There are different types, or classes, of medications that work in different ways to lower blood glucose (also known as blood sugar) levels. Some options are taken by mouth and others are injected. Some of the commonly used classes of non-insulin medications include:
- Dipeptidyl peptidase 4 (DPP-4) inhibitors
- Glucagon-like peptide 1 (GLP-1) and dual GLP-1/gastric inhibitory peptide (GIP) receptor agonists
- Sodium-glucose cotransporter 2 (SGLT2) inhibitors
- Thiazolidinediones (TZDs)
Metformin (Glucophage) is classified as a biguanide medication and is the only available medication in this class. Metformin lowers blood glucose levels primarily by decreasing the amount of glucose produced by the liver. Metformin also helps lower blood glucose levels by making muscle tissue more sensitive to insulin so glucose can be used for energy.
It is usually taken two times a day. A side effect of metformin may be diarrhea, but this is improved when the drug is taken with food.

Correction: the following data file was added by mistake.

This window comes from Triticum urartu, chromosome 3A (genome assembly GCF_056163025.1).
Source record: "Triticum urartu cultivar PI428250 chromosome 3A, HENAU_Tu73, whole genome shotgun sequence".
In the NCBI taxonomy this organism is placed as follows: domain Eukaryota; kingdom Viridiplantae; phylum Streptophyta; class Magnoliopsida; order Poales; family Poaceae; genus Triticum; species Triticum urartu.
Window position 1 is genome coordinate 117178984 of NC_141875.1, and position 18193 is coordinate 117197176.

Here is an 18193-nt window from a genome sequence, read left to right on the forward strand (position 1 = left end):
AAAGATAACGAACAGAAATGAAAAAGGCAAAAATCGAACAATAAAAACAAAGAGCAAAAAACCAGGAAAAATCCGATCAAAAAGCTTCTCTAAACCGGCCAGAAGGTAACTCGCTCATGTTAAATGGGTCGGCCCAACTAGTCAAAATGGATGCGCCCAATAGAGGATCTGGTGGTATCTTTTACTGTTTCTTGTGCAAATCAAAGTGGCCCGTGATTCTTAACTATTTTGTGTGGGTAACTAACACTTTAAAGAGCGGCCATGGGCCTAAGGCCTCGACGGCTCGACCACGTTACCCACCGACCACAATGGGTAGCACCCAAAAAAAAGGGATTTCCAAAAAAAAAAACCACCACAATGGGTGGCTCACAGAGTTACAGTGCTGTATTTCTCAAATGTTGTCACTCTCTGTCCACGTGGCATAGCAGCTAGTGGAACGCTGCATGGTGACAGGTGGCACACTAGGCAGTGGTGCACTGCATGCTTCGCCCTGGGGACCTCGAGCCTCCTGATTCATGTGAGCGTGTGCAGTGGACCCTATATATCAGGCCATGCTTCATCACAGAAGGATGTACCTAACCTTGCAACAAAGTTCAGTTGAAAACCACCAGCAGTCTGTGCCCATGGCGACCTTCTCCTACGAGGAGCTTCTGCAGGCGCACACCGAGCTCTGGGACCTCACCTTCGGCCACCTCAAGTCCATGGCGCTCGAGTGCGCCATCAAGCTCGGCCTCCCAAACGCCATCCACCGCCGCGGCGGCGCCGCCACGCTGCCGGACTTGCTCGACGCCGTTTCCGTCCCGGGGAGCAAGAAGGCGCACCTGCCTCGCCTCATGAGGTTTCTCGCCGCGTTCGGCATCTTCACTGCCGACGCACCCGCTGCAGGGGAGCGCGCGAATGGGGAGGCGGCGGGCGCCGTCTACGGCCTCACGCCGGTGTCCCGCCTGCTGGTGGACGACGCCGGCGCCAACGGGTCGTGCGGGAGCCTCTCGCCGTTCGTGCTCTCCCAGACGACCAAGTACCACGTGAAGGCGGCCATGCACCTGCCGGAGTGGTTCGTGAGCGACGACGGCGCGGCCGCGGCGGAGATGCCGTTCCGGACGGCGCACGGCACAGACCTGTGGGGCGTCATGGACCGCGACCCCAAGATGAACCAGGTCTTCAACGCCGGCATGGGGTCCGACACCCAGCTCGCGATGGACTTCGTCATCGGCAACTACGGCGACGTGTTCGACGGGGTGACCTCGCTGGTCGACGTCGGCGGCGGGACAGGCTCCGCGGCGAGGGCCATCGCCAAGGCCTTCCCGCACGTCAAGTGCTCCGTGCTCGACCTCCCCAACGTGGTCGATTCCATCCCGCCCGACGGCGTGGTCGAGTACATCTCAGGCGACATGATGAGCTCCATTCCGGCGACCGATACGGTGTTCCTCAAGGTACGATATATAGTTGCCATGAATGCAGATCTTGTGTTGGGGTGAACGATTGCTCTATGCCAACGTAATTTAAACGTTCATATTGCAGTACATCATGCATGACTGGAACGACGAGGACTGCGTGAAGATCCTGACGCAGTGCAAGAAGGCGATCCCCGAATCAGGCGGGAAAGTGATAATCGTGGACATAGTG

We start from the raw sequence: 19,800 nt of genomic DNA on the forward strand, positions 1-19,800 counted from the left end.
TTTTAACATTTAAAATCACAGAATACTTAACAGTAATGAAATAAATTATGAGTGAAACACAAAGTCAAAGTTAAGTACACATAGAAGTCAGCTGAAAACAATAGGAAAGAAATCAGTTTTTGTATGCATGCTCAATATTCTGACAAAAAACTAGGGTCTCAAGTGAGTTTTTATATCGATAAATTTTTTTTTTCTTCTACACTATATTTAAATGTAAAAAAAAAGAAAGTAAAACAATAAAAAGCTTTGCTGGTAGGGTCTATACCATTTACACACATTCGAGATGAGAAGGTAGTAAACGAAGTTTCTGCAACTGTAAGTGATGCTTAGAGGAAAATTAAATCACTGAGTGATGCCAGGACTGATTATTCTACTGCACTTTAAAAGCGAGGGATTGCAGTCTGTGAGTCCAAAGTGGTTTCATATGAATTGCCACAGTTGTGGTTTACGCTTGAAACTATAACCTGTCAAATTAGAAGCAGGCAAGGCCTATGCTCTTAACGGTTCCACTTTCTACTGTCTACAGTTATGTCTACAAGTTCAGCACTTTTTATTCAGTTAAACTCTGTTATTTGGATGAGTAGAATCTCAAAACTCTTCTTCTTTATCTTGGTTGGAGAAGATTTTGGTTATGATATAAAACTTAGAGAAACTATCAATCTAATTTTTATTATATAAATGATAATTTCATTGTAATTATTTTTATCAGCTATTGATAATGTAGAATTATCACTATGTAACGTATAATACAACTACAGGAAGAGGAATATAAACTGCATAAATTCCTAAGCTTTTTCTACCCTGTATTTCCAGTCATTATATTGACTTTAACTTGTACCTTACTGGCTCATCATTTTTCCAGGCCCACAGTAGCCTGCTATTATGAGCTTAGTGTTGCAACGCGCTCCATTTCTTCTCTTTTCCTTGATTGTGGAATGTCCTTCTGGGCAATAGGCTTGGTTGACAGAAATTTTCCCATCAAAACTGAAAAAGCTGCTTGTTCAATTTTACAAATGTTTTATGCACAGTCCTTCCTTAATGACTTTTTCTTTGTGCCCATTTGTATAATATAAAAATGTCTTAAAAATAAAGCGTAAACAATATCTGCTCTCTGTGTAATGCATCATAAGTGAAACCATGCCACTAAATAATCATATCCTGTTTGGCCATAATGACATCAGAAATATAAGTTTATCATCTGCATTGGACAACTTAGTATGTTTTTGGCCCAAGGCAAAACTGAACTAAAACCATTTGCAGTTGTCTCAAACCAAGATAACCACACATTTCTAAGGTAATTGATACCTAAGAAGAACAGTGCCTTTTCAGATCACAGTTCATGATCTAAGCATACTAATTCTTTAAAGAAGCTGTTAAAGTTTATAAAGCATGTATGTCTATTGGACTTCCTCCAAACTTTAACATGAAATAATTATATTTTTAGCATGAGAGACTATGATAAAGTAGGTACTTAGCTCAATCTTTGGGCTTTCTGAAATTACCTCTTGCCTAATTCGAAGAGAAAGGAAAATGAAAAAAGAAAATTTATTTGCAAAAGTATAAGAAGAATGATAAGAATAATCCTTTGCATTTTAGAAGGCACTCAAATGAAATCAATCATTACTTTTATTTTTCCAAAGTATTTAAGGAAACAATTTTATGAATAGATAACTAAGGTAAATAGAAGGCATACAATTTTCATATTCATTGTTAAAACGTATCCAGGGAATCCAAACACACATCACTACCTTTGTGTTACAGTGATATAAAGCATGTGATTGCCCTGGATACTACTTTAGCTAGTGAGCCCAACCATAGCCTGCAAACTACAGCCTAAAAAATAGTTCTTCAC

DPP-4 inhibitors help improve A1C (a measure of average blood glucose levels over two to three months) without causing hypoglycemia (low blood glucose). They work by preventing the breakdown of naturally occurring hormones in the body, GLP-1 and GIP. These hormones reduce blood glucose levels in the body, but they are broken down very quickly so it does not work well when injected as a drug itself.
By interfering in the process that breaks down GLP-1 and GIP, DPP-4 inhibitors allow these hormones to remain active in the body longer, lowering blood glucose levels only when they are elevated. DPP-4 inhibitors do not cause weight gain and are usually very well tolerated.
There are four DPP-4 inhibitors currently on the market in the U.S.:
- Alogliptin (Nesina)
- Linagliptin (Tradjenta)
- Saxagliptin (Onglyza)
- Sitagliptin (Januvia)
GLP-1 and Dual GLP-1/GIP Receptor Agonists
As noted in the description for DPP-4 inhibitors, GLP-1 and GIP are natural hormones in the body that help maintain glucose levels. Use of GLP-1 and dual GLP-1/GIP receptor agonists is another strategy to help use these hormones to improve blood glucose management in people with type 2 diabetes.